Beating the loan sharks

EYES WIDE OPEN - Iris Gonzales - The Philippine Star

Right in front of the Department of Finance along Roxas Boulevard’s service road, there used to be a makeshift sari-sari store — made from a hodgepodge of plywood and recycled tarpaulin — selling candies, cigarettes, and deep-fried fish balls. It was one of several stalls in the area.

I would often buy a candy or a drink from this store before walking to my car for my drive back home. Sometimes, I stopped for fish balls dipped in onion-filled vinegar. This was years ago when I used to cover the finance beat. I don’t know if the stall is still there. I was such a regular customer I had gotten to know the couple behind it.

They had shared with me bits and pieces of their story — where they met, where they live, and how they survive the daily grind.

But what really stuck with me is how they rely on the 5-6 system to bankroll their business. Most of what they earn is spent to pay off their debt. The 5-6 in their case is an Indian national who provides loans to sari-sari storeowners like them. Taking a loan is fast and easy. But it is unreasonably high — for every P5 borrowed, they must pay P6 or a roughly 20 percent interest.


It’s not an unusual story. When I was covering the Department of Education before, I had countless stories about public school teachers buried in debt because of loan sharks taking advantage of cash-strapped people.

Tycoon John Gokongwei hopes to change the situation by freeing millions of Filipinos from loan sharks.

I recently sat down with Gokongwei’s son, Lance, and brother, James Go, as well as officials of Oriente, a Hong Kong-based start-up, to learn about Cashalo, a mobile application that provides loans to Filipinos.

Gokongwei-owned JG Summit Holdings Inc. and Oriente, set up by Skype founder Geoffrey Prentice have partnered to set up Cashalo which hopes to accelerate financial inclusion in the Philippines by providing loans to the unbanked sectors in the country.

The partnership is targeting Filipinos who often rely on loan sharks because they have no access to banks.  In the Philippines, more than 70 percent of adults have no bank accounts.

Go, chairman of JG Summit, said the joint venture really hopes to help unbanked Filipinos.

Lance said it’s consistent with the vision of his father to help Filipinos through different business models as what the tycoon did when he braved the airline business and put up budget carrier Cebu Pacific.

“It’s a shared vision to really transform Filipinos’ lives by providing them access to affordable financing,” Lance said.

Just like Skype

 Geoffrey said that after putting up Skype, he didn’t want to put up another start-up again because it wasn’t easy.

But the idea of democratizing access to financing – as what Skype did when it made communication easy and cheap – made Geoffrey change his mind.

It’s all about unlocking financial freedom for many Filipinos, he said.

 Using their mobile phones, borrowers can avail of  loans ranging from P3,000 to P5,000 which can grow to bigger amounts later on. The interest rate is 2.95 percent, cheaper than prevailing market rates.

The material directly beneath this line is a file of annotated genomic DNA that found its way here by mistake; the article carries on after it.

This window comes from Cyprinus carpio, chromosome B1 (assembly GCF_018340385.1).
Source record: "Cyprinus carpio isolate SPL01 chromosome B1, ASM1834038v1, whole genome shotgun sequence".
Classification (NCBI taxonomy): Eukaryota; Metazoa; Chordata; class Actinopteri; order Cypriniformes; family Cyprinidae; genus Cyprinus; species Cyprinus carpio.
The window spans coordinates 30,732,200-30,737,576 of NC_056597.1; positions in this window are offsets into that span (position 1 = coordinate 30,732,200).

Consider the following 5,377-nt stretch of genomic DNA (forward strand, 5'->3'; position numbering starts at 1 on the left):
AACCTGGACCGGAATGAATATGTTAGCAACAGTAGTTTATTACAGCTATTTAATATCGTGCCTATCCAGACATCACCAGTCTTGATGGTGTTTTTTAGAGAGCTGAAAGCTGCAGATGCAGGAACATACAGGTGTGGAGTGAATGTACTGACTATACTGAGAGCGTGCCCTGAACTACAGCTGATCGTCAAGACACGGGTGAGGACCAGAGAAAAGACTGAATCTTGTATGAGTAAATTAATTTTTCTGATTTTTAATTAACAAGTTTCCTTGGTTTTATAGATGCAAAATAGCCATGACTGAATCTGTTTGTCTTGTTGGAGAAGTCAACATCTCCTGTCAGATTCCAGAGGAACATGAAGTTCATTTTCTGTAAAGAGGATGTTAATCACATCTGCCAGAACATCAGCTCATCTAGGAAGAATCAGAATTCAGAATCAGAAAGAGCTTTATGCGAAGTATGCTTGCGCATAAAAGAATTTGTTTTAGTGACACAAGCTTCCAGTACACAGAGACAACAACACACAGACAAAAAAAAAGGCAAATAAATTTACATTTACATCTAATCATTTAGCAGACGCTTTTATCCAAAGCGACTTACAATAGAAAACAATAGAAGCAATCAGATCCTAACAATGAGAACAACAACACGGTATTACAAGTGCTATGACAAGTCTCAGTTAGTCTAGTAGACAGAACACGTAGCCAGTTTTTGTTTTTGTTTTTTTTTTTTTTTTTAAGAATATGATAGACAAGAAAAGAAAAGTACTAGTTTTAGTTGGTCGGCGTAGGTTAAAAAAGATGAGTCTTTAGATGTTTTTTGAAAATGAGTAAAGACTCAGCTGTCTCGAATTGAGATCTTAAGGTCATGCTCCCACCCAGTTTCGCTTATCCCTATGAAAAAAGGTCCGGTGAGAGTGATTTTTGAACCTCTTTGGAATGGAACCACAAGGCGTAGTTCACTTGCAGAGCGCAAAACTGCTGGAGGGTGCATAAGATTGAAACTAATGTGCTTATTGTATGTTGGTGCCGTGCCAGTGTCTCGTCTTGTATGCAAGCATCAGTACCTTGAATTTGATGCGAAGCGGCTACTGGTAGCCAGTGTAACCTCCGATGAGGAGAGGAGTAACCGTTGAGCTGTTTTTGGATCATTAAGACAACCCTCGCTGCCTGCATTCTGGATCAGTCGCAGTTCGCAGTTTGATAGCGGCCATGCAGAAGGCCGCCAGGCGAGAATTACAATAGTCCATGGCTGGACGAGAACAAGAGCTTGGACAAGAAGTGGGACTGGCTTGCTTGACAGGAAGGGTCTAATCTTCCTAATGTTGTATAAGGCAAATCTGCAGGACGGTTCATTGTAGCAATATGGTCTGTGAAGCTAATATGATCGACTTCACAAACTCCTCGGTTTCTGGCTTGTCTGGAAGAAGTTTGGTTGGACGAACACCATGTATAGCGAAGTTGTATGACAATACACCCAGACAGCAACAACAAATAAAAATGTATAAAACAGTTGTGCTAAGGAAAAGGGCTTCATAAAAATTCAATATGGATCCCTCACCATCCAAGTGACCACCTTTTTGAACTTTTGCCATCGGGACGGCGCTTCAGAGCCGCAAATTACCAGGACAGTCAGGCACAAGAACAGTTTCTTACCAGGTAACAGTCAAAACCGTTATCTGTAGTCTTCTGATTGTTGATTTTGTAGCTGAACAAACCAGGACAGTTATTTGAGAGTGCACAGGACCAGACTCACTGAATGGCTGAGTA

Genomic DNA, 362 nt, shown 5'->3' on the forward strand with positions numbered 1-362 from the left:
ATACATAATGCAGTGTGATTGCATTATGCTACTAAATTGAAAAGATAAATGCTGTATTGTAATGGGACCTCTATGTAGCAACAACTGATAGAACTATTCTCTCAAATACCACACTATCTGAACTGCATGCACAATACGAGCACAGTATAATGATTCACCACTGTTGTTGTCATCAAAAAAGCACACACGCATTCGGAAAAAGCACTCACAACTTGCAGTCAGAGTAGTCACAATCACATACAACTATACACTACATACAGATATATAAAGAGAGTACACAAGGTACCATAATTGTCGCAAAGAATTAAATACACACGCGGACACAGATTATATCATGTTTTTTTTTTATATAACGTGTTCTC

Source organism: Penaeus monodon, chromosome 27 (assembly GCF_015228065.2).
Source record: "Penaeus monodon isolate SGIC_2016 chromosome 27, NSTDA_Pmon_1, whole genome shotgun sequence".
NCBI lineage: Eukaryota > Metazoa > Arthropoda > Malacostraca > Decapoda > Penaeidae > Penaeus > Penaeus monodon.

Through the platform, proponents aim to enable millions of customers, including those with no credit history, to participate in the global economy by having access to financing.

 Geoffrey said the venture targets to have half a million users by the end of the year and 1,000 employees to handle loan verification and processing, among others.

 It’s an interesting venture and I truly hope it works.  Filipinos are tech-savvy and many have smart phones. While many don't have bank accounts, they already have mobile phones so it’s a good starting point.

 I also like the name - cashalo, a play of the words “cash” and “kasalo.”

 Other conglomerates have set up similar ventures – Ayala-led Globe Telecom and Jack Ma’s Ant Financial, as well as MVP Group’s PLDT.

 Lance said the market is huge and the opportunity to help could be shared by many players.

 I hope they all succeed.

Government regulators should complement all these digital platforms with heightened efforts to crack down on unscrupulous loan sharks.

 Newly appointed Securities and Exchange Commission chairman Emilio Aquino has already cracked the whip on boiler room operators and other individuals involved in investment scams when he was commissioner. I hope the efforts continue until they finally beat the 5-6 system and the loan sharks.

James Go, on semi retirement

 Speaking of the Gokongwei group, I was happy to chat with JG Summit chairman Go who looked very relaxed now that he no longer needs to run the day-to-day operations of the conglomerate founded by his brother John.

 In casual sports jacket and polo – different from his usual and more formal suits – Mr. Go gladly shared that life is pleasantly different for him now that he is no longer CEO.

 It seems he has more time now for his other interests – literature, art, music, among others.

 “I can wake up not thinking of what I need to do during the day,” he shared.

 But Lance quickly injected – “But 90 percent of the time he decides to go to the office anyway.” And they both burst out laughing.

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